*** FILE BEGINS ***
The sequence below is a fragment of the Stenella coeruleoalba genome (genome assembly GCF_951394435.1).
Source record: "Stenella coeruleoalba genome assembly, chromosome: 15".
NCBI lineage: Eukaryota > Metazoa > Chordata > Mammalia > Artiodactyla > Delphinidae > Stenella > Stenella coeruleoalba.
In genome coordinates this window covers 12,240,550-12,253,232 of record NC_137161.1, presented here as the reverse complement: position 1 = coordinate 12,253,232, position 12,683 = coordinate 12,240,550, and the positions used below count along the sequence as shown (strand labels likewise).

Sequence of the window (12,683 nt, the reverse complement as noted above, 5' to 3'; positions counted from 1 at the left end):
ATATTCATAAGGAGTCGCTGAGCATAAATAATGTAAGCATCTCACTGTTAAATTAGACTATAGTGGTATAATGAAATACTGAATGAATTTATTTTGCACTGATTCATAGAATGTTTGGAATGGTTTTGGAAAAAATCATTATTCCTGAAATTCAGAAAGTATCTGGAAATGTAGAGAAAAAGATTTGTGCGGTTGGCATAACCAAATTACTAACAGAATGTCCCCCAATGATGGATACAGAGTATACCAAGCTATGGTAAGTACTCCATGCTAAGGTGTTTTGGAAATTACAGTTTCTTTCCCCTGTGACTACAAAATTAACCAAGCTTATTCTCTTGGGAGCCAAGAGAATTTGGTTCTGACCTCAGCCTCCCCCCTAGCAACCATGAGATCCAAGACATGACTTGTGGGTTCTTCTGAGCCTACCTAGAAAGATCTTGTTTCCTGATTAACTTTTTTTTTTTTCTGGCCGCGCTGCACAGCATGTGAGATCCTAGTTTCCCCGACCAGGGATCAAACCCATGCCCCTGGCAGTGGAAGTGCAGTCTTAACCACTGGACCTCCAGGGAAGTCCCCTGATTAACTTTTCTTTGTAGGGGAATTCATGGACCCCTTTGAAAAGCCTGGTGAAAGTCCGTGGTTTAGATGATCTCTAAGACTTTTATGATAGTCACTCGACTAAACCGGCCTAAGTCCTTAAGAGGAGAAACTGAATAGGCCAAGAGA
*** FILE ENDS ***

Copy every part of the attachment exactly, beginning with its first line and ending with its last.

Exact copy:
The sequence below is a fragment of the Stenella coeruleoalba genome (genome assembly GCF_951394435.1).
Source record: "Stenella coeruleoalba genome assembly, chromosome: 15".
NCBI lineage: Eukaryota > Metazoa > Chordata > Mammalia > Artiodactyla > Delphinidae > Stenella > Stenella coeruleoalba.
In genome coordinates this window covers 12,240,550-12,253,232 of record NC_137161.1, presented here as the reverse complement: position 1 = coordinate 12,253,232, position 12,683 = coordinate 12,240,550, and the positions used below count along the sequence as shown (strand labels likewise).

Sequence of the window (12,683 nt, the reverse complement as noted above, 5' to 3'; positions counted from 1 at the left end):
ATATTCATAAGGAGTCGCTGAGCATAAATAATGTAAGCATCTCACTGTTAAATTAGACTATAGTGGTATAATGAAATACTGAATGAATTTATTTTGCACTGATTCATAGAATGTTTGGAATGGTTTTGGAAAAAATCATTATTCCTGAAATTCAGAAAGTATCTGGAAATGTAGAGAAAAAGATTTGTGCGGTTGGCATAACCAAATTACTAACAGAATGTCCCCCAATGATGGATACAGAGTATACCAAGCTATGGTAAGTACTCCATGCTAAGGTGTTTTGGAAATTACAGTTTCTTTCCCCTGTGACTACAAAATTAACCAAGCTTATTCTCTTGGGAGCCAAGAGAATTTGGTTCTGACCTCAGCCTCCCCCCTAGCAACCATGAGATCCAAGACATGACTTGTGGGTTCTTCTGAGCCTACCTAGAAAGATCTTGTTTCCTGATTAACTTTTTTTTTTTTCTGGCCGCGCTGCACAGCATGTGAGATCCTAGTTTCCCCGACCAGGGATCAAACCCATGCCCCTGGCAGTGGAAGTGCAGTCTTAACCACTGGACCTCCAGGGAAGTCCCCTGATTAACTTTTCTTTGTAGGGGAATTCATGGACCCCTTTGAAAAGCCTGGTGAAAGTCCGTGGTTTAGATGATCTCTAAGACTTTTATGATAGTCACTCGACTAAACCGGCCTAAGTCCTTAAGAGGAGAAACTGAATAGGCCAAGAGA